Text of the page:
The hepatotoxicity, or Drug-Induced Liver Disease (DILI), is one of the most frequent adverse clinical reactions and an important cause of morbidity and mortality. It is one of the main causes of drug recalls, both in the early stages of development and during clinical usage, once it is already approved. This is why this issue constitutes a crucial concern for the pharmaceutical industry, with sanitary and economic repercussions.
The research team has studied different aspect of medical drugs’ hepatotoxicity with the aim of identifying DILI biomarkers based on metabolomics. This work confirms that the integration of metabolomics in the study of hepatotoxicity in vivo (with patients that have suffered hepatotoxicity episodes) as well as in vitro (using hepatocyte culture as a model of the human liver) provides valuable information for deepening the understanding of hepatotoxicity mechanisms and for anticipating its effects.
Identifying and modifying the hepatotoxicityThis way, an innovative, highly sensitive tool is integrated, which will allow to successfully manage the research of potential hepatotoxicity of new medical drugs in very early stages of their development. This would avoid their premature recall from the market due to late detection of severe hepatotoxicity events.
Doctor Marta Moreno Torres explains that "achieving an ultrasensitive method for metabolomic detection that is, at the same time, robust, reproducible and offers comparable results (even if the experiments have been performed at different moments), has been a difficult task. This aspect is fundamental for the success of this technology in the study of hepatotoxicity."
"The ability to identify the possible hepatotoxicity in new medical drugs during early stages of their development is still the primary challenge. The aim is to modify them or to select analogues with similar therapeutic effects and lesser toxic effects", pointed out doctor José V. Castell, emeritus researcher of IIS La Fe and head of the Experimental Hepatology Joint Unit.
In the area of omics, disciplines that use innovative and disruptive technologies to research biological phenomena, metabolomics has recently emerged as a featured tool in the field of biomedical research. Its advances have been prominent, significantly contributing to the development of compounds with biological activity and to the biomedical diagnosis.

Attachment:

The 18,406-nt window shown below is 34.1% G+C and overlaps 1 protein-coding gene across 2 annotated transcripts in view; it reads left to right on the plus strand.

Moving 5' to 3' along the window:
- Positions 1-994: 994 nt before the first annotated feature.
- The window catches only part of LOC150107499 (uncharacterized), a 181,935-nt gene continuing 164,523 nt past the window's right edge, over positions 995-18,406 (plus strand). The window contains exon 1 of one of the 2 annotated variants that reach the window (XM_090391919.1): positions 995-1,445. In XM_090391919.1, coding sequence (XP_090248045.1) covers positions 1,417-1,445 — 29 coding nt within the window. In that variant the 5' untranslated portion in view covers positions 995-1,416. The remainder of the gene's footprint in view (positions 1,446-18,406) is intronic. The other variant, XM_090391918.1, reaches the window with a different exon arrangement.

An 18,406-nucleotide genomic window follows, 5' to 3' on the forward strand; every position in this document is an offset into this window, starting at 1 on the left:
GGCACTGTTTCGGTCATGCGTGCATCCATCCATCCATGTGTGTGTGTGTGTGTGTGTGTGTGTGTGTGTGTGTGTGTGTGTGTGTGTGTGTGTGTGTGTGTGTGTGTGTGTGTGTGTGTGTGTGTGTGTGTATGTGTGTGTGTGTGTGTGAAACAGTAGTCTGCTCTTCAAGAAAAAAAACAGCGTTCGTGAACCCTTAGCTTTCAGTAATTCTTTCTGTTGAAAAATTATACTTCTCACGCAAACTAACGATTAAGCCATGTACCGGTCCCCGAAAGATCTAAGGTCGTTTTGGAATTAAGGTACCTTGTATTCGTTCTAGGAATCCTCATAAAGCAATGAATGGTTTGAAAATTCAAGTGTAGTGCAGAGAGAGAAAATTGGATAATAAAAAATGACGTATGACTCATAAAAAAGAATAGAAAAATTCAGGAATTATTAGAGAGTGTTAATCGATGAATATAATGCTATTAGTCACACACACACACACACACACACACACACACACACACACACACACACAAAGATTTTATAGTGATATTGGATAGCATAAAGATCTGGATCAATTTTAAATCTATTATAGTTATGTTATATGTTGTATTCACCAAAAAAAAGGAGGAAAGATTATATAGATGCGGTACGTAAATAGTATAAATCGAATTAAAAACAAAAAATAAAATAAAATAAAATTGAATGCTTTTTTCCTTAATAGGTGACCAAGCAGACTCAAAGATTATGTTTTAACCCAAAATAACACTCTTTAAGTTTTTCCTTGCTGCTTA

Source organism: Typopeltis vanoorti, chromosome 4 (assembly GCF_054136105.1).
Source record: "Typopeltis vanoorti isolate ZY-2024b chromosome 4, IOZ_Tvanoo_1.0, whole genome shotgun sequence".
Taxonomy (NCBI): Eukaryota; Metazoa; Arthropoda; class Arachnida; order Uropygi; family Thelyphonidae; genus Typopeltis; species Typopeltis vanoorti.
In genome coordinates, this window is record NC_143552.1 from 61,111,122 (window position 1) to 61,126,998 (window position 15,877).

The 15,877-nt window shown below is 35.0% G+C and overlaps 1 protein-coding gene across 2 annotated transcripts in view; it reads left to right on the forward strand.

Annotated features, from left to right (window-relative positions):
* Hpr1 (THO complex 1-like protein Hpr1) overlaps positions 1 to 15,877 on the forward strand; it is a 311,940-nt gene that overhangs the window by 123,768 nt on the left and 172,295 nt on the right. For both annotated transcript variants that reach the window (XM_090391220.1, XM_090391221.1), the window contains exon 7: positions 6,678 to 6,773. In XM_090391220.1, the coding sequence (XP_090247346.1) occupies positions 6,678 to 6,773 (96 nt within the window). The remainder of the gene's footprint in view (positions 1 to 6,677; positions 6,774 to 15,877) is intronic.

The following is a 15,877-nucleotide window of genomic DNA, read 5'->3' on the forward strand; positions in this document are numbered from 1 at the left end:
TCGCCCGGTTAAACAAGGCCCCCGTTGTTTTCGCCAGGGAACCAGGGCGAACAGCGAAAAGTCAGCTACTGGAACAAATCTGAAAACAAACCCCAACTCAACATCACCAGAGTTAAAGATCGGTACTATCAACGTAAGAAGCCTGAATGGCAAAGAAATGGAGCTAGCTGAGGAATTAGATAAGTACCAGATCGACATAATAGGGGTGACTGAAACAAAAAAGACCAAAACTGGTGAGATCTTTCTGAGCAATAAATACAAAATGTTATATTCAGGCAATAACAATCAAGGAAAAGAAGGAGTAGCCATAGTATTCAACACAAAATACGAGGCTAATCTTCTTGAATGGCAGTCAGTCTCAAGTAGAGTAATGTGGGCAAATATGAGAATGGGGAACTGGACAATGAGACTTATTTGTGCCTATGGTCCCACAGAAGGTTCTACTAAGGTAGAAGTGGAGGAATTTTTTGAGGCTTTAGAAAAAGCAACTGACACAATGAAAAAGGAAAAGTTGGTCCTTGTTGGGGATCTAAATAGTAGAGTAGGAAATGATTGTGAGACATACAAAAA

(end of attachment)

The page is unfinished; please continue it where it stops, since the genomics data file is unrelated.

The Experimental Hepatology Joint Unit belongs to the Health Research Institute Hospital La Fe (UV-IIS La Fe), and is affiliated with the Centro de Investigación Biomédica en Red of Hepatic and Digestive Diseases (CIBERehd) and the Bioengineering, Biomaterials and Nanomedicine Centre (CIBER-bbn). It has a solid and acknowledged trajectory in the study of pharmaceuticals’ hepatotoxicity. Throughout the last years, it has been developing innovative strategies to analyse in more detail and with more precision the adverse effects that medical drugs can have on the liver.
The principle of toxicometabolomics, referred to the application of metabolomics to the study of hepatotoxicity, is based of a fundamentally simple concept. In each living cell, there is a variety of small molecules, known as metabolites, that participate in the biochemical processes that take place inside it. When a cell is exposed to a bioactive substance, this substance can interfere with the normal cell metabolism, altering the usual course of these processes and, therefore, affecting the consequences of these intracellular metabolites. Some of these alterations are irrelevant or harmless for the cell, while others imply significant metabolic changes, which can cause dysfunction, toxicity and, sometimes, cell death. Hence, by analysing the global changes that a new medical drug induces on the set of metabolites present in the cell (its metabolome) and assessing their biochemical relevance, we can obtain a more accurate vision of their predictable hepatotoxic effects.
Up until a few years ago, the analysis of the cell metabolome was truly complex. However, the introduction of highly efficient separation methods, such as the high-performance liquid chromatography (HPLC), together with the accurate detection of the mass of metabolites and of fragments obtained by the application of a beam of electrons on them in the mass spectrometer, has prominently eased the accurate identification of metabolites present in the sample. In addition, the intensity of the signal provides information about the changes in the relative abundance of said metabolites.
Quintás G, Castell JV and Moreno-Torres M (2023) The assessment of the potential hepatotoxicity of new drugs by in vitro metabolomics. Front. Pharmacol. 14:1155271. doi: 10.3389/fphar.2023.1155271